Kansas school funding solution proves elusive

Joyce Eisenmenger Morrison, the communication director for Schools Fair Funding, talks about the Kansas Supreme Court ruling regarding school finance on Friday, March, 7, 2014, in Topeka, Kan. The Supreme Court ruled Friday that the state's current public school funding levels are unconstitutional, and the court said Kansas' poor school districts were harmed when the state made the decision to cut certain payments when tax revenues declined during the Great Recession. (AP Photo/The Topeka Capital Journal, Chris Neal)
Joyce Eisenmenger Morrison, the communication director for Schools Fair Funding, talks about the Kansas Supreme Court ruling regarding school finance on Friday, March, 7, 2014, in Topeka, Kan. The Supreme Court ruled Friday that the state's current public school funding levels are unconstitutional, and the court said Kansas' poor school districts were harmed when the state made the decision to cut certain payments when tax revenues declined during the Great Recession. (AP Photo/The Topeka Capital Journal, Chris Neal)

TOPEKA, Kan. (AP) — It would seem a simple task. Write a check for $129 million and satisfy a Kansas Supreme Court ruling regarding the constitutionality of school funding.

But the process is proving difficult as legislators dive into the 20-year-old school finance formula, scanning about to look at various aspects of how $3 billion in state aid is distributed and whether the money is producing the desired results.

Gov. Sam Brownback hasn’t put forth a specific funding plan, but has issued a set of principles he wants legislators to follow in drafting their solution. He also wants them to get it done by Friday, the day legislators leave for a three-week recess.

“That’s what I’m pushing to get done,” he said. “Let’s see what component parts need to happen to get that past the Legislature. I think there are some parts in here that people are saying will be helpful to get the overall bill passed. I’m open to those items.”

Brownback added he was concerned how any formula changes would be viewed by the court and generate more legal uncertainty.

House Minority Leader Paul Davis, who is seeking the Democratic nomination for governor, has proposed just writing a check, using the state’s revenue surpluses to cover the cost. The Lawrence attorney said the governor can and should take more of a leadership role and stop Republicans from tinkering with the formula.

“Now is not the time to be messing around with this. This is the time for the governor to show some leadership and tell them to knock off the games,” Davis said. “This is not difficult.”

The March 7 ruling found flaws with two funds that equalize aid to poorer school districts and gave legislators until July to make the changes. But as Attorney General Derek Schmidt has opined, the state has options and that has sent legislators diving into the weeds of the decades-old formula for loose change.

The situation is different from 2005 when the Kansas Supreme Court last ruled on school funding matters. Then, like the March ruling, the justices found levels of funding unconstitutional and ordered legislators to boost spending. The ruling also had specific areas that had to be addressed, such as aid for students who are at-risk of academic failure.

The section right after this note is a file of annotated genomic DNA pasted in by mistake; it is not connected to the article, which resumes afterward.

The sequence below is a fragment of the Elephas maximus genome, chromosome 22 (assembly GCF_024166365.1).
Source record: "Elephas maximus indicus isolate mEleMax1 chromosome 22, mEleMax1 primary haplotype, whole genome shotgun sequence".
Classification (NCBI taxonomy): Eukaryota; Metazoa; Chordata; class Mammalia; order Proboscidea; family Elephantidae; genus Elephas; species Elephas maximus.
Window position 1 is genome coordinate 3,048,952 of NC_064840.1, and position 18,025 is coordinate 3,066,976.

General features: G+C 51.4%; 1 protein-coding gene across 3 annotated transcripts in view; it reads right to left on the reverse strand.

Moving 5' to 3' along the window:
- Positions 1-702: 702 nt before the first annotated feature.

Senators are looking at two plans, one from GOP leaders and one from Senate Ways and Means Committee Chairman Ty Masterson. The Andover Republican is considering tweaking how the state calculates funding for at-risk students, citing audits that show the state may be overpaying for the additional services by as much as 14 percent.

“What I’m really trying to get at is … something that really defines who that at-risk kid is,” Masterson said. “The goal is to get him the services through the district to the kid.”

The House Appropriations Committee is considering a GOP leadership bill that proposes changes to the way the state calculates transportation aid for local districts. A legislative audit in 2006 determined that a flaw in the math, dating to a 1973 formula still in use, overpaid districts by as much as $16 million annually for the cost of transporting students.

The change would affect every district by reducing their reimbursement, as much as $1.1 million in Wichita and more than $426,000 in the Johnson County district of Blue Valley.

Chairman Marc Rhoades, a Newton Republican, said more hearings would be held Monday for legislators to hear more about the impact. He said there would likely be more changes to the plan.

Legislators are also looking at cutting funding for online schools, which has parents concerned that it will reduce options for their students. The Kansas Chapter of PublicSchoolOptions.org argues that reducing funding would diminish already limited school choice options in the state. The organization plans to testify during legislative hearings on funding proposals this week.

Mechanically, a funding bill could be debated within a few days and legislators will meet the governor’s deadline before leaving town. Politically, that goal might be out of reach.

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